CDC Worker Flown Home After Low Risk Exposure
Stroking concerns of Ebola spread, the Center for Disease Control on Wednesday said one of its employees who came in contact with an international health worker infected with the virus, was brought home to the US.
The CDC said on Wednesday that its staff member had worked within a distance of three-feet from the infected health worker for a prolonged period but termed the contact low-risk, the Daily Mail reported.
The staffer was brought on a chartered flight as CDC's policy mandates only private travel within 21 of days of coming in contact with the Ebola virus. This move is aimed to arrest spread of infection, besides ensuring timely help to the patient in case of symptom manifestations. Ebola symptoms can appear anytime within days or three weeks.
Meanwhile CDC's employee has not shown any symptoms of infection with the virus and is said to be feeling fine. "CDC employee is not sick, has no symptoms of Ebola and therefore poses no Ebola-related risk to friends, family, co-workers or the public," Fox News said quoting from a CDC statement.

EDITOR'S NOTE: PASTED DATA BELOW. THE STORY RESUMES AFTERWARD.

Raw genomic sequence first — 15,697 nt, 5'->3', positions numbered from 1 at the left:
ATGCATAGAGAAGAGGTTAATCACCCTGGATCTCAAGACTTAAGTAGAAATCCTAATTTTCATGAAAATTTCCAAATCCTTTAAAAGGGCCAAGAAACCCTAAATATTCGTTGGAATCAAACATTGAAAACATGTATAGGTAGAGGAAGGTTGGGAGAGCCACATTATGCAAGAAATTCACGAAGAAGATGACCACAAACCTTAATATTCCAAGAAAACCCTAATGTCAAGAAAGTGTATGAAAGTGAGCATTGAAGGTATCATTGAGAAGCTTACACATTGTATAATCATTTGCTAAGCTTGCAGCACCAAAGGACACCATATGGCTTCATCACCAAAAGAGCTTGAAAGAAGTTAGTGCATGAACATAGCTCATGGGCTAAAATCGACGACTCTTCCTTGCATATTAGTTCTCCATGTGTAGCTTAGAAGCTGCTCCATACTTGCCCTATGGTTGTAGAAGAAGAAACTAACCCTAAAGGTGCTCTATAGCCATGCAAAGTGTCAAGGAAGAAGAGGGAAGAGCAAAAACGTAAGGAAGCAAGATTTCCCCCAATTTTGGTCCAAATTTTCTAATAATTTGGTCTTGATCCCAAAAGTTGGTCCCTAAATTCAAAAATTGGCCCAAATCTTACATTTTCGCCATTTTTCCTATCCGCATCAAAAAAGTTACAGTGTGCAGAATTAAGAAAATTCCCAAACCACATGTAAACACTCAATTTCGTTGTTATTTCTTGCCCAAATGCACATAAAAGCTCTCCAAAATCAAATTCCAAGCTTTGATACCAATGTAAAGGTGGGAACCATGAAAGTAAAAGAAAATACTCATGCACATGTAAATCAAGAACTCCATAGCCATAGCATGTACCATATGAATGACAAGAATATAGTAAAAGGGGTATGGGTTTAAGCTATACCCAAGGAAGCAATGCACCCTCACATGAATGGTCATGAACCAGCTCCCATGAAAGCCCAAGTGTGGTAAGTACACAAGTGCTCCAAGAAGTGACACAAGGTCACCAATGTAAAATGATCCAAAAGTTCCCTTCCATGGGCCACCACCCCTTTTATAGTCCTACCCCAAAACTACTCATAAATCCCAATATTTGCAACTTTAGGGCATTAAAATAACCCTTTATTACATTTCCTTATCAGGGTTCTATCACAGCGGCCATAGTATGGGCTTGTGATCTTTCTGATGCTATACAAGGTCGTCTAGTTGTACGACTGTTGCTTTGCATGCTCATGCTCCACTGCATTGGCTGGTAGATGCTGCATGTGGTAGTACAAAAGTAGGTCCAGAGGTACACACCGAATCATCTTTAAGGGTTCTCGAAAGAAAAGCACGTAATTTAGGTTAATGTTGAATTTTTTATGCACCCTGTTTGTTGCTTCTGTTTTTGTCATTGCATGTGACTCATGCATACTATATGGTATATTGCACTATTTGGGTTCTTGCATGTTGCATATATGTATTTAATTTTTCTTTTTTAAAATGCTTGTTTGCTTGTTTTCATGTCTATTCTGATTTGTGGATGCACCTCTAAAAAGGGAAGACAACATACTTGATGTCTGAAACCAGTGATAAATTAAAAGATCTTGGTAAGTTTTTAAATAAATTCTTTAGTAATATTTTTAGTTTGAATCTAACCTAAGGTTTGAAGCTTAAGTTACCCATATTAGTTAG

According to USA Today, the employee will be monitored for 21 days but not will not be isolated as the staffer had taken adequate measures for infection control while in West Africa.
"All CDC staff who return from working in the outbreak area check their temperatures twice a day for fever, and have been instructed to call a doctor immediately if they develop a fever or other symptoms," USA Today reported. Of the 240 health workers infected, 120 have died from the disease.
A WHO health worker on Tuesday who tested positive for the virus was withdrawn from Sierra Leone while the health facility where the worker was providing care, has been closed pending safety reassessment. A British nurse who was also infected with the deadly virus was flown to London for treatment where he has received experimental drug ZMapp.